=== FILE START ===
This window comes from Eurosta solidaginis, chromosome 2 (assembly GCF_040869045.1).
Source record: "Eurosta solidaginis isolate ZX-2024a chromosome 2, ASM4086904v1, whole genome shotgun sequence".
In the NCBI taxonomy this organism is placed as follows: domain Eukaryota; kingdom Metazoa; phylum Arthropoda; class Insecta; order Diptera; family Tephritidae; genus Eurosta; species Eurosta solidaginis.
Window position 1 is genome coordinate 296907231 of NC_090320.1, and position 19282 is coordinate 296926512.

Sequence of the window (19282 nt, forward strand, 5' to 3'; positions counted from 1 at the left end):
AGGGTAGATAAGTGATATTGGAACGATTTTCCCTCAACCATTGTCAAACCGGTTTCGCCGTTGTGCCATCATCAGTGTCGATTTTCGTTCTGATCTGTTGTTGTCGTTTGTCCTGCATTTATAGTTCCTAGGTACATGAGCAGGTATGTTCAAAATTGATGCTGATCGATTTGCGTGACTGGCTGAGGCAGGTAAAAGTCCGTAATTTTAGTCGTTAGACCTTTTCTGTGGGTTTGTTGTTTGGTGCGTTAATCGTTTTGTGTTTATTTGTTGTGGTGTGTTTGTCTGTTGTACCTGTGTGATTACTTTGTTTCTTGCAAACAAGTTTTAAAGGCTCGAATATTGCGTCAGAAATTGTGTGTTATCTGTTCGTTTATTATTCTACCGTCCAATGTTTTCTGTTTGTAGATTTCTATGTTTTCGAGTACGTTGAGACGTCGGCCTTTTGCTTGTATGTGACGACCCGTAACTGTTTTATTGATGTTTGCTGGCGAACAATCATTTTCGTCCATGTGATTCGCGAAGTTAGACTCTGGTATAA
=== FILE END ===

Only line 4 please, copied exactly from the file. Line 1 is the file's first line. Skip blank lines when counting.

Window position 1 is genome coordinate 296907231 of NC_090320.1, and position 19282 is coordinate 296926512.